Then there are a series of signs that characterize the entire interadvental-period birth pains of the age to come. Jesus warns of false Christs (Matt. 24:3-8; Mark 13:3-8; Luke 21:7-11), wars and rumors of wars (Matt. 24:3-8; Mark 13:3-8; Luke 21:7-11), earthquakes and famine (Matt. 24:3-8; Mark 13:3-8; Luke 21:7-11), false teachers and false doctrine (2 Tim. 3:1-5), as well as the persecution of believers (2 Tim. 3:12-17). These things are not only present during the lifetimes of the apostles, but may be said to characterize the entire post-apostolic era. Given the presence of such things until our Lord returns, Jesus compared the interadvental age to the days of Noah (Matt. 24:37-38). God has announced that judgment is at hand, yet unbelievers go on with their immorality as though nothing important was about to happen.

Finally, the New Testament speaks of certain signs that particularly serve to herald the end of the age and the return of our Lord. The first such sign is that the gospel must be preached to the ends of the earth (Matt. 24:14)….

The second sign that foretells of the end is the salvation of “all Israel” as recounted by Paul in Romans 11:25-26….I take Paul to be speaking of the dramatic conversion of large numbers of ethnic Jews immediately before the time of the end as gospel progress rebounds from a largely Gentile mission to a Jewish one. I understand “all Israel” to be a reference to those ethnic Jews who embrace Jesus as their Messiah because God once again has mercy upon his ancient people. These folk become members of Christ’s church as a testimony to the grace of God. This mass conversion of “all Israel” tells us the end is at hand….

The land promise God made to Abraham (Gen. 15:18-21) has already been fulfilled—at least that is what Joshua reports (Josh. 23:14). It is Paul who universalizes the original land of promise far beyond the narrow confines from the rivers of Egypt and the Euphrates to include the whole world (Rom. 4:13). Although Israel’s national role in redemptive history has run its course with the coming of Jesus, when we see large number of Jews becoming Christians we know that the end is rapidly drawing near. The presence of a modern nation-state of Israel in the ancient land of promise is certainly tied to God’s mysterious purposes for the Jews, because all of the promises God made to the true children of Abraham (those Jews and Gentiles alike), who believe the promise and receive the Holy Spirit, have come to pass because Christ has come and the gospel has been preached to the Gentile nations….

The third sign of the impending dawn of the end of the age is a great apostasy, which is closely connected to the appearance of the man of sin (“the antichrist”), who is the final eschatological enemy of the church (2 Thess. 2:1-12; Rev. 20:7-10). Although Christians have often been tempted to see any moral decline in their own age as a sign of the end, the final apostasy will surpass anything witnessed to date. Even though there have been many “wannabe” antichrists since the apostolic era, and many of the signs associated with the antichrist have been present to some degree throughout the post-apostolic period, at some point in the future God will cease his restraint of the mystery of lawlessness (2 Thess. 2:7), when Satan is released from the abyss (Rev. 20:7-10). Only then will the final antichrist appear, soon to be crushed by Jesus at his return.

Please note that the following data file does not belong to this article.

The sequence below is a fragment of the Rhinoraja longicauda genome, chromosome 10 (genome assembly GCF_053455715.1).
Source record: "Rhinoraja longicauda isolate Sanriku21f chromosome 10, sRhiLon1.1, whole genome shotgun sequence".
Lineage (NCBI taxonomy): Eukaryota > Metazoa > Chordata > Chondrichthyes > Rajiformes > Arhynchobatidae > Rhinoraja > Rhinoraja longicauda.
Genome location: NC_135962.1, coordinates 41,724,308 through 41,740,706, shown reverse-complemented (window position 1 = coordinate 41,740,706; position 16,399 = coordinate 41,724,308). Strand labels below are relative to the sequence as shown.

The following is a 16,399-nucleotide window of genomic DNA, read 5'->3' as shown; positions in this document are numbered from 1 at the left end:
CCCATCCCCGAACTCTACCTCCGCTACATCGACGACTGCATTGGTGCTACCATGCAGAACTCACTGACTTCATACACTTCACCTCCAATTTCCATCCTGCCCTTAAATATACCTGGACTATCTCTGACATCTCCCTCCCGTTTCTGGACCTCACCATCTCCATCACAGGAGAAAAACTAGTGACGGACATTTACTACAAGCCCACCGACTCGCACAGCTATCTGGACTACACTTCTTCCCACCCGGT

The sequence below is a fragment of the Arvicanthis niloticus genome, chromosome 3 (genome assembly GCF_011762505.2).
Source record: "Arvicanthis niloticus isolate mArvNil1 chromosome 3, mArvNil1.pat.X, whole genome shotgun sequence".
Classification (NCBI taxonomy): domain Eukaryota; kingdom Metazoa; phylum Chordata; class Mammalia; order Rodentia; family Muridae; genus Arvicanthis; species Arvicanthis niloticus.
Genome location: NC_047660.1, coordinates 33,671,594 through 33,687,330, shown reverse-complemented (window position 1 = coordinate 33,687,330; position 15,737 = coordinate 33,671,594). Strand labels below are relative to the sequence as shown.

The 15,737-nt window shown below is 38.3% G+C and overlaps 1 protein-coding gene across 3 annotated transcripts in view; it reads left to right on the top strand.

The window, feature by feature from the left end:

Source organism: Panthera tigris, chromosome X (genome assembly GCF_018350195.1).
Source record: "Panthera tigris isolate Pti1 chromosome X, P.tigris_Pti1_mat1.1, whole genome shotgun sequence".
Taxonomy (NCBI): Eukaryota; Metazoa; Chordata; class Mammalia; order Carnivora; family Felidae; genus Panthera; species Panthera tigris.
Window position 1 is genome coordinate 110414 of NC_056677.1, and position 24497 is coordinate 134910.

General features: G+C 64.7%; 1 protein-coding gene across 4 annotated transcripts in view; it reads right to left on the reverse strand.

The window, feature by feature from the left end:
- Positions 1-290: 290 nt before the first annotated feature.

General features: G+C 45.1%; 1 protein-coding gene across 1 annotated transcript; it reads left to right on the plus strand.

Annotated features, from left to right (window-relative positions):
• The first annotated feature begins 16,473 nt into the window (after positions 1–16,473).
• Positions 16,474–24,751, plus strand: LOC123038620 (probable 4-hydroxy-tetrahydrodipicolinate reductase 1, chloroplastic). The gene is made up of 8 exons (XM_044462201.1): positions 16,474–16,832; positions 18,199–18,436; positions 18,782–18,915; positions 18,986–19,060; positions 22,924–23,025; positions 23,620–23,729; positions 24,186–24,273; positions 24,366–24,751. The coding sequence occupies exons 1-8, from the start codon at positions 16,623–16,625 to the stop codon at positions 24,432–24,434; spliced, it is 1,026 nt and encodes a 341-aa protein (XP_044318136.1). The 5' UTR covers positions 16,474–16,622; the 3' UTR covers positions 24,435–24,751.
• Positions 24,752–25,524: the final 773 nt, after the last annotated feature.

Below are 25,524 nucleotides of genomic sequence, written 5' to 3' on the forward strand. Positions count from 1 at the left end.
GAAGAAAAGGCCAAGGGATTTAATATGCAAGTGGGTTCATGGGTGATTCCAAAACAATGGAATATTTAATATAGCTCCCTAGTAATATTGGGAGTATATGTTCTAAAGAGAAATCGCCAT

When this final apostasy occurs and the final antichrist is revealed, God’s people will face horrific persecution from a reinvigorated beast (the state) and its leader (the antichrist) who insist that the people of God declare “Caesar is Lord.” This is the one thing Christians will refuse to do, while at the same time refusal to do so is that which provokes the beast to its great fury against the people of God. Thankfully, the reign of this archenemy of Christ and his people will be short, as he is revealed only to go to his destruction (2 Thess. 2:8; Rev. 20:7-10).

Although it would behoove you to invest in a subscription to Modern Reformation Magazine to read the entire article for yourself, and benefit from the other helpful features, I’ve pretty much given you the heart of the article. I don’t want you to wonder as you wander, unnecessarily fearing things you shouldn’t as you look forward to the return of Christ. Reformed theology in general, and Reformed Amillennial eschatology in particular, is a liberating, comforting and most importantly, Biblical approach to our redemption in Christ from “In” (see Genesis 1:1) to “Amen” (see Revelation 22:21).